Supplementation Strategies to Bolster Bone Health
As we age, many of us grow understandably concerned with the looming potential of diseases like dementia, cancer and heart disease. But when it comes to pathologies of aging, simple physical frailty – the deterioration of strength, endurance, balance and more – poses an equally serious risk to our longevity. Here's a staggering fact to illustrate this point: if you're over the age of 65 and break your hip in a fall, there's a one-in-four chance that you won't be around a year later. Falls, more than car accidents or anything else, are the number one cause of injury-related deaths for people over 65.
While focusing on the prevention of metabolic, cardiovascular, and neurodegenerative disease is certainly worthwhile, it’s arguably just as important to preserve the physical qualities – such as strength, bone health, muscle mass, and balance – that keep us physically able as we age.
The research is clear: preventing falls and maintaining strong bones should be a top priority for everyone who plans to be active well into their golden years.
Before diving into tactics to optimize bone health, let’s answer what might seem like an obvious question: why are fractures so much more common in older individuals? And when they do occur, why do they have such catastrophic consequences?
Fractures are more common in elderly folks because bone density, like muscle, peaks in our late twenties before beginning a slow decline throughout the lifespan. It is only around the age of 65, unfortunately, that most people typically receive their first DEXA scan, which measures their bone density. At this point, many people diagnosed with osteoporosis have already lost enough bone density to render them extremely vulnerable to a fracture if they do happen to fall.
It’s not just the immediate injuries from a fall which threaten a person’s life. Even if a person makes it through the initial injury, the period of bedrest after surgery can cause such a dramatic loss of muscle and further deterioration of bone that their level of independence and quality of life is never the same afterwards.
Bone Health is Under Your Control
But here’s the good news: no matter your age, sex, or current bone health status, there are certain lifestyle habits you can begin today to reliably preserve and even enhance your bone density. The first habit, which has been covered before on this platform, is exercise. According to the research, weight-bearing exercise is one of the longest levers we can pull to preserve bone health.
There are plenty of other pieces to the bone health puzzle, but the one we'll address in the rest of this article is the balance of vitamins and minerals your bones need in order to stay as robust as possible.
Supplementing For Bone Health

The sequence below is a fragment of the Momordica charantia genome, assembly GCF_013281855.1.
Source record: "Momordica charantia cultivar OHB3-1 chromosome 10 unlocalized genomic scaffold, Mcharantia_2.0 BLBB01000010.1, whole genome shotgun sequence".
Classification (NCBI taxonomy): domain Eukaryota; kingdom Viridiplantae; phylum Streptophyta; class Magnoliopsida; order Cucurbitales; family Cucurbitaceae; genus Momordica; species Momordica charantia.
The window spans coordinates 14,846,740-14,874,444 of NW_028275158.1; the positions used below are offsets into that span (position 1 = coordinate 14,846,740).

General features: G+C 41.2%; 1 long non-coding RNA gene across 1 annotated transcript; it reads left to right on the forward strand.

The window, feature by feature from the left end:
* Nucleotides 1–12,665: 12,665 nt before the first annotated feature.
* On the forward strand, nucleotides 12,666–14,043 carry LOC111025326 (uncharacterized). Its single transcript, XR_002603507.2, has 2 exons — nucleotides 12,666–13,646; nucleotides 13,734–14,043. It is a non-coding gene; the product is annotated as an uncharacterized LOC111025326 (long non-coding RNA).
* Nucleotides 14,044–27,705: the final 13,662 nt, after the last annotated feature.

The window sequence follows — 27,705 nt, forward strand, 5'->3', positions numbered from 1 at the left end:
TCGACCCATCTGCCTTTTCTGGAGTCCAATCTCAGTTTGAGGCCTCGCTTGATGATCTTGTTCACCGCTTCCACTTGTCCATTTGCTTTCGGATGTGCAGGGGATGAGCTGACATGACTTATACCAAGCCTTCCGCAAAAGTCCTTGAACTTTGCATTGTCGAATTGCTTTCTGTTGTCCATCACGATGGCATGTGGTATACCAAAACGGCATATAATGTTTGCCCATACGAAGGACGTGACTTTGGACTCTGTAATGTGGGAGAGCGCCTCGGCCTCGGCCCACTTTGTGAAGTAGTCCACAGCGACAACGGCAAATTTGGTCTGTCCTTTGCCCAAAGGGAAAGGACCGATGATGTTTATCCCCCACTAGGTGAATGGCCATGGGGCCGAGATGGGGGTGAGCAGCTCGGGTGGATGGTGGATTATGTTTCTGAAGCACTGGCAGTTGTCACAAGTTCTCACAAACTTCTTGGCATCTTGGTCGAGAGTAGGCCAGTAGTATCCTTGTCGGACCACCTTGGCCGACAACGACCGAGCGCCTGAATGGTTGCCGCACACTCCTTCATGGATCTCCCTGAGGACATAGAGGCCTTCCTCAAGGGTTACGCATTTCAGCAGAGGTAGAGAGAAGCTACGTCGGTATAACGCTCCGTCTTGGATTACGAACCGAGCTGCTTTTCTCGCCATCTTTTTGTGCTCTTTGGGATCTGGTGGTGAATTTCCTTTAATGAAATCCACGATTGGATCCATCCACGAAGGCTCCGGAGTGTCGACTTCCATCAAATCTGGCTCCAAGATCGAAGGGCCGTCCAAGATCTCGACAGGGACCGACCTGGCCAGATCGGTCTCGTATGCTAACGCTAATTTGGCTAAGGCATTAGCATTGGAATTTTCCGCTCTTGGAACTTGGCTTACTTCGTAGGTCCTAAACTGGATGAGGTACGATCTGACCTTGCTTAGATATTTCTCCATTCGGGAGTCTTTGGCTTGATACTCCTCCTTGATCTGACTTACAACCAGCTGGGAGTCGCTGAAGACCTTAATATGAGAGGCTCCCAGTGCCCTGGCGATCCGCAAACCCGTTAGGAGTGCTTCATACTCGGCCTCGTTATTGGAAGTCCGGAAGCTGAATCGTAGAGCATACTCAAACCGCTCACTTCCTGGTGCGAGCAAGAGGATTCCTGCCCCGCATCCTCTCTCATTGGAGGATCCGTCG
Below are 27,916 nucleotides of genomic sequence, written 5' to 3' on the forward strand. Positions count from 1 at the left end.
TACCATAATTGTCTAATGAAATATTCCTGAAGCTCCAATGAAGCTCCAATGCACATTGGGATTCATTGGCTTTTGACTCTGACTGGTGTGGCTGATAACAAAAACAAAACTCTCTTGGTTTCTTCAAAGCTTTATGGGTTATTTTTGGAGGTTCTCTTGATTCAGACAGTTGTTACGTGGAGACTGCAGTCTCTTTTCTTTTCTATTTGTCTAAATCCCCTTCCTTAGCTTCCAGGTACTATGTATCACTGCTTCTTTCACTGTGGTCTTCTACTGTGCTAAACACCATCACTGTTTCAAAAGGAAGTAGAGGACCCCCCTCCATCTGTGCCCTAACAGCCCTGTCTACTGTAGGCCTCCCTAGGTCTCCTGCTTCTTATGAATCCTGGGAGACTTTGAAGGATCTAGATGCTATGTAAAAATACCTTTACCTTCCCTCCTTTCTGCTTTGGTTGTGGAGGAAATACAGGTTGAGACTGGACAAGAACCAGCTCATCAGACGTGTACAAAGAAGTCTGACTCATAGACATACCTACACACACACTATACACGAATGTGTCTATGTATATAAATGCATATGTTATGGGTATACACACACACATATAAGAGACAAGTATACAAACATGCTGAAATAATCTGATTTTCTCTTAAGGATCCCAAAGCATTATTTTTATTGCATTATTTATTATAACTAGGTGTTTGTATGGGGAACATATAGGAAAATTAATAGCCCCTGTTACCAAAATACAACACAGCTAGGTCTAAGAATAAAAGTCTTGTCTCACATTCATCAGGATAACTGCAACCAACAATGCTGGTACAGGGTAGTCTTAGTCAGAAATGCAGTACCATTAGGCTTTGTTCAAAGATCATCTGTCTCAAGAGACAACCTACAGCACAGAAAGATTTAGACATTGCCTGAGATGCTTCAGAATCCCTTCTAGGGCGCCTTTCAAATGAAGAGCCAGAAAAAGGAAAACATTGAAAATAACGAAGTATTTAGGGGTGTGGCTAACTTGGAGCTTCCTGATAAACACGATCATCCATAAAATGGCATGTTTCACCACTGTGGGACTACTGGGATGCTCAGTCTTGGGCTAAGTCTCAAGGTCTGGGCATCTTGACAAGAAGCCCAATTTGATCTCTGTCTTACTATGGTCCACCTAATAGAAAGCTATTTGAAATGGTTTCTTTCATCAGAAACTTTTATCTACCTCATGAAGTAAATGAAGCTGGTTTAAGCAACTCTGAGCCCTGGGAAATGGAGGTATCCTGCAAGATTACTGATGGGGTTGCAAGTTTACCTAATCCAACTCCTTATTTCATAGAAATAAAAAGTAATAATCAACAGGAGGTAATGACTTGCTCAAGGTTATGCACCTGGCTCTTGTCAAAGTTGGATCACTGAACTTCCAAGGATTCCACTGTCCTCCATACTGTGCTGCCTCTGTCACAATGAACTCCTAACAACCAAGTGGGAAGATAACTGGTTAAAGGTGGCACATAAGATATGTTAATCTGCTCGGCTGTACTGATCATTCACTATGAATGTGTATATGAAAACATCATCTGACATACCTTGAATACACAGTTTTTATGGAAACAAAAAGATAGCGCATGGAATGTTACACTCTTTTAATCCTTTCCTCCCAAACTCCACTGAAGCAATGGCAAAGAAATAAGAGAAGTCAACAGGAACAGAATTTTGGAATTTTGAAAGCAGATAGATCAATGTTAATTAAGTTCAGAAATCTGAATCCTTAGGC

When it comes to bone health, the two nutritional supplements that seem to get the most attention are Calcium and Vitamin D. Touted as the building blocks to bone, many people's supplementation regimen ends with alleviation deficiencies of these two compounds. But what often gets ignored is the all-important Vitamin K2, which activates two key hormones – osteocalcin and matrix GLA-protein – that ensure calcium is guided into bone (where it is supposed to arrive), rather than blood vessels (where it can cause serious harm).
Because Vitamin K2 is so hard to find in whole foods, the Wellness Company’s Chief Academic Officer, Dr. Richard Amerling, developed a supplement (Strong Bone Formula) that gets you everything you need in one pill. It has enough Vitamin D, A, calcium, and magnesium to remedy deficiencies, but also contains Vitamin K2 to ensure that calcium ends up where it should.
The data are unambiguous: preventing falls and maintaining strong, healthy bones is crucial to aging well. In addition to weight-bearing exercise, a smart supplementation routine can significantly enhance your bone health, preparing you for a stronger, healthier future.
Remember, it's never too early or too late to prioritize strong bones. By investing in bone health today, you're building a reserve of resilience that will support you for years to come.
 Centers for Disease Control and Prevention, National Center for Health Statistics. National Vital Statistics System, Mortality 1999-2020 on CDC WONDER Online Database, released in 2021. Data are from the Multiple Cause of Death Files, 1999-2020, as compiled from data provided by the 57 vital statistics jurisdictions through the Vital Statistics Cooperative Program
 Bandeen-Roche K, Seplaki CL, Huang J, Buta B, Kalyani RR, Varadhan R, et al. Frailty in older adults: a nationally representative profile in the United States. J Gerontol A Biol Sci Med Sci. 2015;70(11):1427–34.